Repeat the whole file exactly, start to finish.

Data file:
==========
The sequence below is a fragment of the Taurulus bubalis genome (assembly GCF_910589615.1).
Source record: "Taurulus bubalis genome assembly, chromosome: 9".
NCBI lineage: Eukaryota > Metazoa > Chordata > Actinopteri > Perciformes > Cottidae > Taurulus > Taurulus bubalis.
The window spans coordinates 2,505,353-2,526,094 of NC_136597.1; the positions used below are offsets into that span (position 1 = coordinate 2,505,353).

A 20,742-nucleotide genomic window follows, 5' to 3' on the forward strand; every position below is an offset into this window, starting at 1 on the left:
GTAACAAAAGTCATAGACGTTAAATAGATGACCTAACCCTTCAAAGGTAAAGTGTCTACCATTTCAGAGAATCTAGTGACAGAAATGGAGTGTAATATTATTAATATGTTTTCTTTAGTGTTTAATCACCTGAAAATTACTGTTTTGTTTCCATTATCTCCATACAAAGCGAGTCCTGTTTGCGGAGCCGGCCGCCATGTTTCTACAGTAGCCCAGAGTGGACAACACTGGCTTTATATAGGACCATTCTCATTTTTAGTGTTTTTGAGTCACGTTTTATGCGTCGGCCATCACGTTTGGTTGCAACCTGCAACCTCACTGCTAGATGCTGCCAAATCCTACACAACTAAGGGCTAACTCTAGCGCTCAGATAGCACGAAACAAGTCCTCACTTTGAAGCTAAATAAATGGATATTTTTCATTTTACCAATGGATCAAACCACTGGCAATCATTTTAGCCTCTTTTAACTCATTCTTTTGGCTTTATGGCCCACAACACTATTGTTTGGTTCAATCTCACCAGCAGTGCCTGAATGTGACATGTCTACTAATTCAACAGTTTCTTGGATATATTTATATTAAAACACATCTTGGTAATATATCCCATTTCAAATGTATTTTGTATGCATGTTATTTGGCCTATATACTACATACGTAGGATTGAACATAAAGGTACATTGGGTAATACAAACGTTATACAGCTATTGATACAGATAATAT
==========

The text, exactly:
The sequence below is a fragment of the Taurulus bubalis genome (assembly GCF_910589615.1).
Source record: "Taurulus bubalis genome assembly, chromosome: 9".
NCBI lineage: Eukaryota > Metazoa > Chordata > Actinopteri > Perciformes > Cottidae > Taurulus > Taurulus bubalis.
The window spans coordinates 2,505,353-2,526,094 of NC_136597.1; the positions used below are offsets into that span (position 1 = coordinate 2,505,353).

A 20,742-nucleotide genomic window follows, 5' to 3' on the forward strand; every position below is an offset into this window, starting at 1 on the left:
GTAACAAAAGTCATAGACGTTAAATAGATGACCTAACCCTTCAAAGGTAAAGTGTCTACCATTTCAGAGAATCTAGTGACAGAAATGGAGTGTAATATTATTAATATGTTTTCTTTAGTGTTTAATCACCTGAAAATTACTGTTTTGTTTCCATTATCTCCATACAAAGCGAGTCCTGTTTGCGGAGCCGGCCGCCATGTTTCTACAGTAGCCCAGAGTGGACAACACTGGCTTTATATAGGACCATTCTCATTTTTAGTGTTTTTGAGTCACGTTTTATGCGTCGGCCATCACGTTTGGTTGCAACCTGCAACCTCACTGCTAGATGCTGCCAAATCCTACACAACTAAGGGCTAACTCTAGCGCTCAGATAGCACGAAACAAGTCCTCACTTTGAAGCTAAATAAATGGATATTTTTCATTTTACCAATGGATCAAACCACTGGCAATCATTTTAGCCTCTTTTAACTCATTCTTTTGGCTTTATGGCCCACAACACTATTGTTTGGTTCAATCTCACCAGCAGTGCCTGAATGTGACATGTCTACTAATTCAACAGTTTCTTGGATATATTTATATTAAAACACATCTTGGTAATATATCCCATTTCAAATGTATTTTGTATGCATGTTATTTGGCCTATATACTACATACGTAGGATTGAACATAAAGGTACATTGGGTAATACAAACGTTATACAGCTATTGATACAGATAATAT